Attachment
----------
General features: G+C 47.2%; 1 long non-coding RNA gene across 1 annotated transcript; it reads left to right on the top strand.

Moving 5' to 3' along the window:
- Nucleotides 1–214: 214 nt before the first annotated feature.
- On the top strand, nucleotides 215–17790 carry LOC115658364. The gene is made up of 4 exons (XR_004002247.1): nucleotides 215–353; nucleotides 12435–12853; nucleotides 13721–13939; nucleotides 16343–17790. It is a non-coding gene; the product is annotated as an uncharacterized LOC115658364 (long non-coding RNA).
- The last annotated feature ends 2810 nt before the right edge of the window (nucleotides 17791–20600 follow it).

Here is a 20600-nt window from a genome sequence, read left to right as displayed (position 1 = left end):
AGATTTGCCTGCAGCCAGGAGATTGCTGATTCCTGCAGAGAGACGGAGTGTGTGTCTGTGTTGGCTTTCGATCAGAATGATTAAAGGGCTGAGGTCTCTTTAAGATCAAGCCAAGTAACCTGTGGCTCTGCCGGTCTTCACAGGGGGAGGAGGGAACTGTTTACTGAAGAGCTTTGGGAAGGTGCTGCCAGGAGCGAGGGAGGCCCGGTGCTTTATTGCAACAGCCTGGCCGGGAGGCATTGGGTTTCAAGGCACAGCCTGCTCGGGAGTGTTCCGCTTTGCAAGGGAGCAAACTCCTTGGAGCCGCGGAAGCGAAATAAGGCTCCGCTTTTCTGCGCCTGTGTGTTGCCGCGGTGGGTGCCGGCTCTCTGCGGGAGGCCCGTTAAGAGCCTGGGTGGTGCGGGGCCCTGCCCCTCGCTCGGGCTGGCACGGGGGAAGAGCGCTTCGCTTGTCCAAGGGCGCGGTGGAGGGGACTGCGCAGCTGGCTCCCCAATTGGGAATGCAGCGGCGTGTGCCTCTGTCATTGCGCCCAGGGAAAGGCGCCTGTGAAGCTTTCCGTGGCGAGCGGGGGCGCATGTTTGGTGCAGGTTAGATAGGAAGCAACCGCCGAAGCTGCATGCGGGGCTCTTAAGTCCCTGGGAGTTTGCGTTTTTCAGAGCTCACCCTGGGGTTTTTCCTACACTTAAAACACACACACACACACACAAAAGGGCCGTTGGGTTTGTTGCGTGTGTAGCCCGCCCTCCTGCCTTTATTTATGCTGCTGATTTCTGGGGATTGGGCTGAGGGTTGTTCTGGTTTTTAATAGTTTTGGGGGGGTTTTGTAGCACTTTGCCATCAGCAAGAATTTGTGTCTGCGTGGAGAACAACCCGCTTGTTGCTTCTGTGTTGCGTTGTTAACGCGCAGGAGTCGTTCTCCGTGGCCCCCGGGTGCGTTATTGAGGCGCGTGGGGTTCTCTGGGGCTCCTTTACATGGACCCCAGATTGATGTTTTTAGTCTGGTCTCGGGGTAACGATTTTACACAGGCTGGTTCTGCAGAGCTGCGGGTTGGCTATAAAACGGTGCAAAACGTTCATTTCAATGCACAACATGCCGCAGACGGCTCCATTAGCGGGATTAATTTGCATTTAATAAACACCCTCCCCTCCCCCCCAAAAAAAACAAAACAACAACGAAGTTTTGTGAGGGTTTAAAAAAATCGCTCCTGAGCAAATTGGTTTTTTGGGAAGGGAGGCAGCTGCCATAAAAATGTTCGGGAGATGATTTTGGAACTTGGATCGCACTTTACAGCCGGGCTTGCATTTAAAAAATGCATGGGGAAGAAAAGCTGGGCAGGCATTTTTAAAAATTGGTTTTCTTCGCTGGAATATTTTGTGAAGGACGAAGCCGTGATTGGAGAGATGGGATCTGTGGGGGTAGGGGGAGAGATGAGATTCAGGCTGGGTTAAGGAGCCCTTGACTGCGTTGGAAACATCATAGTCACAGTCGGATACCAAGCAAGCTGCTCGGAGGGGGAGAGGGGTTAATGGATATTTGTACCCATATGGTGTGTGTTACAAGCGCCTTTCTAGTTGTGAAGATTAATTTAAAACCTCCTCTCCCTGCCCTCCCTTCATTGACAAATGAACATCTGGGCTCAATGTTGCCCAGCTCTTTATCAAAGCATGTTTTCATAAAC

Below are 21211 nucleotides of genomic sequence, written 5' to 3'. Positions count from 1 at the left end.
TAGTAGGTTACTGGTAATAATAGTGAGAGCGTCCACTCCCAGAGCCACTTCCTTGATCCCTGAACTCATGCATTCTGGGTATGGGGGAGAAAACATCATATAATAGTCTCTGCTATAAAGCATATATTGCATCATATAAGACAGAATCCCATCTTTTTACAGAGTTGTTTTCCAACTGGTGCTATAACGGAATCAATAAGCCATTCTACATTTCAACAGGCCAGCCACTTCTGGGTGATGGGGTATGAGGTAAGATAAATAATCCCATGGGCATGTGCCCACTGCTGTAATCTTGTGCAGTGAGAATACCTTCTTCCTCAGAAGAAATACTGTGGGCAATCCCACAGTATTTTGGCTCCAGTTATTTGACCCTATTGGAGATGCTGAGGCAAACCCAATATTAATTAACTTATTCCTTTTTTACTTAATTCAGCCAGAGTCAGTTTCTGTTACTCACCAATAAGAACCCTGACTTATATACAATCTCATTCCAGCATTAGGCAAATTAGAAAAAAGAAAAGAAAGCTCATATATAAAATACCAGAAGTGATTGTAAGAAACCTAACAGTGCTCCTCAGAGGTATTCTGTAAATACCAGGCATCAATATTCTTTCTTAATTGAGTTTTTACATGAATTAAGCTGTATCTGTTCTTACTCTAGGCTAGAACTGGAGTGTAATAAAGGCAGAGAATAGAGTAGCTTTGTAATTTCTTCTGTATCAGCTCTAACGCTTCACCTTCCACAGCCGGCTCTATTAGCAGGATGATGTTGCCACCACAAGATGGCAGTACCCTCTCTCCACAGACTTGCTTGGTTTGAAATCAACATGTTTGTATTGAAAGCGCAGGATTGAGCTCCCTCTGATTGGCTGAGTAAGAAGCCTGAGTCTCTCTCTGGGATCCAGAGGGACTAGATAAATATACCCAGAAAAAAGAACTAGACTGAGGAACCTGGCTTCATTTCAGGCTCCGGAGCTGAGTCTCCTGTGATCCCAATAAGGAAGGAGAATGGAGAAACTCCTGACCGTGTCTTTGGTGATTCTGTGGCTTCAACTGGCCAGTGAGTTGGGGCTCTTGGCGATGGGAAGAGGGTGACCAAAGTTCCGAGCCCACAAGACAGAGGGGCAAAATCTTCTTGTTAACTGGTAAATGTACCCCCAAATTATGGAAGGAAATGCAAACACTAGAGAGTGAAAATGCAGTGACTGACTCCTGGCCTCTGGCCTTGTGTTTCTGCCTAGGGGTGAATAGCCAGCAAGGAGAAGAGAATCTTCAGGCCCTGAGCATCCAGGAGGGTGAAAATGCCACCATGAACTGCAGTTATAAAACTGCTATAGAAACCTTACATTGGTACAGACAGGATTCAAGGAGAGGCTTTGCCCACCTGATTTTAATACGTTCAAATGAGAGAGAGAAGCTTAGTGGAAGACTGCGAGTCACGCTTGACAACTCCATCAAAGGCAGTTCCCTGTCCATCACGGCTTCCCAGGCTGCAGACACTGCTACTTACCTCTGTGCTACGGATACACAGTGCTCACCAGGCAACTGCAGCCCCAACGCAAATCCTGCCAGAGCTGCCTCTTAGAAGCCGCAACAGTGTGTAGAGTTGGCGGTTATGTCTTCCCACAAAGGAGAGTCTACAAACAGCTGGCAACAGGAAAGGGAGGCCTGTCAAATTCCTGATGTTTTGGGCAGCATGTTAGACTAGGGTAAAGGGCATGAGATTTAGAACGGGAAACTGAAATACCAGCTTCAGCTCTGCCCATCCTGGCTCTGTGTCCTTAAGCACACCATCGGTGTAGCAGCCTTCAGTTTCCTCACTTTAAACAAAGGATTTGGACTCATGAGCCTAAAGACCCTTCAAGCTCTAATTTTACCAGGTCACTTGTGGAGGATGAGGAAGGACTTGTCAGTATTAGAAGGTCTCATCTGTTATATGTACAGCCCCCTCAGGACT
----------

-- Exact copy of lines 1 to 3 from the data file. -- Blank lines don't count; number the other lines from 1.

General features: G+C 47.2%; 1 long non-coding RNA gene across 1 annotated transcript; it reads left to right on the top strand.

Moving 5' to 3' along the window:
- Nucleotides 1–214: 214 nt before the first annotated feature.